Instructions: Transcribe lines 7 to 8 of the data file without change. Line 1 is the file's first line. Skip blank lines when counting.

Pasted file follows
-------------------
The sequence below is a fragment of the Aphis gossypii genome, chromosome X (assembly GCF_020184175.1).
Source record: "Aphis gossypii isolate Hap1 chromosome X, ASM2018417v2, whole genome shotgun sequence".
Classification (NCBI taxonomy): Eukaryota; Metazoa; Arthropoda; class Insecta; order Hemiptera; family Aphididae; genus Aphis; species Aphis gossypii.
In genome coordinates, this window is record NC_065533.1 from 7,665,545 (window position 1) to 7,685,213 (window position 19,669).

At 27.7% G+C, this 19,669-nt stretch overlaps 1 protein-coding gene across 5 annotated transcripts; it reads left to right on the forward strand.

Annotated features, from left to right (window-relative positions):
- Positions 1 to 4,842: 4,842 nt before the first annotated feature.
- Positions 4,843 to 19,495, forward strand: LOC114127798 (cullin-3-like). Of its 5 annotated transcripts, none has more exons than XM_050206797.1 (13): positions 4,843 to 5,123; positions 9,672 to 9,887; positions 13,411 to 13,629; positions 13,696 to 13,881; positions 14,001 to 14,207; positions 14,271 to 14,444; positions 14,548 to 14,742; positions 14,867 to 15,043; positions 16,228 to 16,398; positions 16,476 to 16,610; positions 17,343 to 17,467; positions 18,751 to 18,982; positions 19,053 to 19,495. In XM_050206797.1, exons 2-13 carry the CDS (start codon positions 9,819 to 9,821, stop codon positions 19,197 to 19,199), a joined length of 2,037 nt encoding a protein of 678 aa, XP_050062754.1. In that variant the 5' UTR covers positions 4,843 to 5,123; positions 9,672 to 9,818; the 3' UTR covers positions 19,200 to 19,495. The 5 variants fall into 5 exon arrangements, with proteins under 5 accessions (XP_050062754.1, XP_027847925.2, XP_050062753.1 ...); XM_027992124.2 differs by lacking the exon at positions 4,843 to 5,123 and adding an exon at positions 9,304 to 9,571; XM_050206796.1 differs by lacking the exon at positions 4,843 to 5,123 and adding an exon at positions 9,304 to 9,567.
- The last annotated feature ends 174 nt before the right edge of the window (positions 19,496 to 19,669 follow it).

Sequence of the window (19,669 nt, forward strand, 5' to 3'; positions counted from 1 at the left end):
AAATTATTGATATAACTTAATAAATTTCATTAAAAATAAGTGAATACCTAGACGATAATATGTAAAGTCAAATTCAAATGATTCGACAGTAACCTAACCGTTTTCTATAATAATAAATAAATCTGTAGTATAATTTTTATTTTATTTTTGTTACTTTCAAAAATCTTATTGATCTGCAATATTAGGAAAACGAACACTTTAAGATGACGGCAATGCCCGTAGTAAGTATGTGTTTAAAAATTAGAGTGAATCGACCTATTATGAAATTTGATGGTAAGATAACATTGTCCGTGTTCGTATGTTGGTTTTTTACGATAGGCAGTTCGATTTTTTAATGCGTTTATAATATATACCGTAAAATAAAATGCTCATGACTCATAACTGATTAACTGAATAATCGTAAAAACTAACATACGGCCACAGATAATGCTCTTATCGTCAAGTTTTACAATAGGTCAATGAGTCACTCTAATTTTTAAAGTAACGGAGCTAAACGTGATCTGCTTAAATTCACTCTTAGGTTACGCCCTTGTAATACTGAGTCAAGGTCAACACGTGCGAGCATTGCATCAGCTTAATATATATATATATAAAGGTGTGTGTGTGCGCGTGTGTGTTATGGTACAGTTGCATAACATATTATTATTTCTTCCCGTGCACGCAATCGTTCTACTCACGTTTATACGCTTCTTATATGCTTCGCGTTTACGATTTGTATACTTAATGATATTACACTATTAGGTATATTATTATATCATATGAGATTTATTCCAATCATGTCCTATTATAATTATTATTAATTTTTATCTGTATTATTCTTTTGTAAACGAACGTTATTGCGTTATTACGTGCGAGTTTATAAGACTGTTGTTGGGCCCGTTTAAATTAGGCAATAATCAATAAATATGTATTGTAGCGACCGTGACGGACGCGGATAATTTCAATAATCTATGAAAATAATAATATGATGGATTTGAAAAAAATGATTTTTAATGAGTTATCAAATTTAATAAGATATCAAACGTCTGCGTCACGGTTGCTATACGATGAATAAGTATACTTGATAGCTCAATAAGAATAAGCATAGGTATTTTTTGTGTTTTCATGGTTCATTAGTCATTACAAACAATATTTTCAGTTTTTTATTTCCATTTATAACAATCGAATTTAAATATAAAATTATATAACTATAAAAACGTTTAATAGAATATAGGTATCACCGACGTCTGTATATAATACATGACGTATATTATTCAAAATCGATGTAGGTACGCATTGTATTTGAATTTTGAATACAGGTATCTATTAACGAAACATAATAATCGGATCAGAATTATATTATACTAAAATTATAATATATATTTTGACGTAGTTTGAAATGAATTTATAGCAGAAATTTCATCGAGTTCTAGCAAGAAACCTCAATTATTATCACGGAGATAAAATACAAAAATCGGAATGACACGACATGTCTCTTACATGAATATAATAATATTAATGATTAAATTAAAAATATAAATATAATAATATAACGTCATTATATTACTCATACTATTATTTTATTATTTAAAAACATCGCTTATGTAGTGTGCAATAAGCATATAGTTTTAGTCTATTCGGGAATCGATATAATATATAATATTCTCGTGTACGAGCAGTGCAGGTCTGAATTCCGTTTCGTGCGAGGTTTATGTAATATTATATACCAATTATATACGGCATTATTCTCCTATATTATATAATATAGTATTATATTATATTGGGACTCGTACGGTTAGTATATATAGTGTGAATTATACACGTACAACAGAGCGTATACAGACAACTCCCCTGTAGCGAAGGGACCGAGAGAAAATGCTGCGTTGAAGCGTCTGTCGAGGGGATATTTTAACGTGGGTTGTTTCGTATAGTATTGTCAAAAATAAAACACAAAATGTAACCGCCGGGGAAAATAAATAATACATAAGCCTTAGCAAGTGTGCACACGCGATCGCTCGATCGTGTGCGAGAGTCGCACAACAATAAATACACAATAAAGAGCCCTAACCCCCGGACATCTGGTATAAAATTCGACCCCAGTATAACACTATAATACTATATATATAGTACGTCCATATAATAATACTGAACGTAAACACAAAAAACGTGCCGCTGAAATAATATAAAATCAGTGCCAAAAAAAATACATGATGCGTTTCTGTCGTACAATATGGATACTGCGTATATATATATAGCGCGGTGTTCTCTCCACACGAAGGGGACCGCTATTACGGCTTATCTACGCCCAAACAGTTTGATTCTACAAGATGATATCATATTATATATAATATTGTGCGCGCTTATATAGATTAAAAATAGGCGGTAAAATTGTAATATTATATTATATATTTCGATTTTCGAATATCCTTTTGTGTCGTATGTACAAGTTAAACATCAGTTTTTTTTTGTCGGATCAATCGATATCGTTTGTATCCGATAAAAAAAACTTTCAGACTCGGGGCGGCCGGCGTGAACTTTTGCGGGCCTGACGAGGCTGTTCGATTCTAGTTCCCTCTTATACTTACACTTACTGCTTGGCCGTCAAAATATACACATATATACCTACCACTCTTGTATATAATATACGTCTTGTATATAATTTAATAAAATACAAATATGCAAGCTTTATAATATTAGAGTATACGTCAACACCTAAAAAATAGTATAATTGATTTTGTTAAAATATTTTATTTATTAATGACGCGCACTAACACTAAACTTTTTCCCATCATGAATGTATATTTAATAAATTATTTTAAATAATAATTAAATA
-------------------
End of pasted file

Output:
- Positions 1 to 4,842: 4,842 nt before the first annotated feature.
- Positions 4,843 to 19,495, forward strand: LOC114127798 (cullin-3-like). Of its 5 annotated transcripts, none has more exons than XM_050206797.1 (13): positions 4,843 to 5,123; positions 9,672 to 9,887; positions 13,411 to 13,629; positions 13,696 to 13,881; positions 14,001 to 14,207; positions 14,271 to 14,444; positions 14,548 to 14,742; positions 14,867 to 15,043; positions 16,228 to 16,398; positions 16,476 to 16,610; positions 17,343 to 17,467; positions 18,751 to 18,982; positions 19,053 to 19,495. In XM_050206797.1, exons 2-13 carry the CDS (start codon positions 9,819 to 9,821, stop codon positions 19,197 to 19,199), a joined length of 2,037 nt encoding a protein of 678 aa, XP_050062754.1. In that variant the 5' UTR covers positions 4,843 to 5,123; positions 9,672 to 9,818; the 3' UTR covers positions 19,200 to 19,495. The 5 variants fall into 5 exon arrangements, with proteins under 5 accessions (XP_050062754.1, XP_027847925.2, XP_050062753.1 ...); XM_027992124.2 differs by lacking the exon at positions 4,843 to 5,123 and adding an exon at positions 9,304 to 9,571; XM_050206796.1 differs by lacking the exon at positions 4,843 to 5,123 and adding an exon at positions 9,304 to 9,567.